Brooklyn Boro

It’s time to reopen all those closed subway entrances | Opinion

December 19, 2019 Raanan Geberer
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Everyone in the four boroughs in which the New York City subway system runs has had the same experience. You’re in the middle of a rainstorm or freezing weather and you need to enter the subway. Still, you have to walk another block or two because the former subway entrance that’s right in front of you is closed — and it’s been closed since you can remember.

There are currently more than 100 stations in which the MTA has closed at least one entrance. According to The New York Times, many of these were closed during the budget-crunch era of the 1970s and ’80s, when crime was soaring and population was declining in the city. Some of the entrances that were closed at the time led to long, right-angled and narrow tunnels that couldn’t be seen by either the token-booth clerk or passengers on the platform and were thus ideal “hunting grounds” for muggers.

Among the many subway stations in Brooklyn with at least one closed stairway or entrance, according to an NBC-TV survey, are:

  • At least seven on the J-Z Broadway-Brooklyn line
  • Broadway Junction, which serves five separate subway lines; several on the G line
  • The Seventh Avenue station on the Q and B lines
  • The Eastern Parkway station on the 2 and 3 lines
  • The huge DeKalb Avenue and Court Street-Borough Hall transfer stations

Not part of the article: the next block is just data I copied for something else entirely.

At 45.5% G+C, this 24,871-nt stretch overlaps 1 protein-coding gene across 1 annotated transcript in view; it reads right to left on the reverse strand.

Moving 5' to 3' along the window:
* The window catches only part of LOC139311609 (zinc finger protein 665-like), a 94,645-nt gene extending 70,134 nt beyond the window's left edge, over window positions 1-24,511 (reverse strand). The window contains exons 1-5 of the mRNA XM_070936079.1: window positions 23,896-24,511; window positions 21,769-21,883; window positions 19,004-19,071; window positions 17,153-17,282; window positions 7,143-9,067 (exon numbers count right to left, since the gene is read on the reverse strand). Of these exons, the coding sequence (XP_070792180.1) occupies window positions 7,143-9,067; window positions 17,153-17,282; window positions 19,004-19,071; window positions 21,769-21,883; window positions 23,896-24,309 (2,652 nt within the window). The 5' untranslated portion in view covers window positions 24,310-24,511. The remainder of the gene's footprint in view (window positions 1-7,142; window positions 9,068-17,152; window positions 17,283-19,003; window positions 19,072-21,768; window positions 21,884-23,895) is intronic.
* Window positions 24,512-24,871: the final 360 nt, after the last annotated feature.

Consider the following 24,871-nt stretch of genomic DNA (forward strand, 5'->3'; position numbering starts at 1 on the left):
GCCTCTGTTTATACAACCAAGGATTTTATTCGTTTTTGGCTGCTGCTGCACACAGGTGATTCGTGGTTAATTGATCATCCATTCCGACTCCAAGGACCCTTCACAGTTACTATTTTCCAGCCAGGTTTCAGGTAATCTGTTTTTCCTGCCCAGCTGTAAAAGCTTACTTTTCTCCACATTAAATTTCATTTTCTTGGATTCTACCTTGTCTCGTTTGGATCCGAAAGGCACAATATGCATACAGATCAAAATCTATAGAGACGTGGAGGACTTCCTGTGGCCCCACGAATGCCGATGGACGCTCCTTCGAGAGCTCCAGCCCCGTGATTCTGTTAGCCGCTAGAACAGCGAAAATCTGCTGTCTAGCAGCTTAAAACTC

Since around 2010, interest in reopening some of these closed subway entrances has been growing every year. One reason is that population growth is booming in some of the neighborhoods served by these stations, thanks to gentrification. Another reason is because of increased pressure by community groups whose members are tired of walking two blocks to enter the subway when a closed entrance is right in front of them. 

One example, which has been widely publicized, is the Nostrand Avenue station on the A and C lines. Brooklyn Community Board 3 wants the MTA to reopen entrances near Bedford Avenue that were closed decades ago.

Commuters wouldn’t have to walk an extra five minutes to Nostrand Avenue just to catch an express train, if there was a station entrance at Bedford Avenue, where one stood decades ago. The block separating Nostrand from Bedford on Lafayette Avenue is an extremely long one. “You can’t have two to three thousand people living on the corner and sending all those people to one entrance at Nostrand Avenue,” Henry Butler, district manager at CB3, told NY1 News.

At times, community pressure has resulted in the MTA reopening some of these long-closed entrances. For example, for many years the only entrance to the Flushing Avenue station on the J, M and Z lines was at Flushing and Broadway. In 2017, the entrance at the other end of the station, at Fayette Street, was reopened. Still, at the time, the MTA issued very little publicity about the move, Gothamist said at the time. Perhaps this was because the MTA didn’t want to draw attention to the overall issue of closed subway entrances.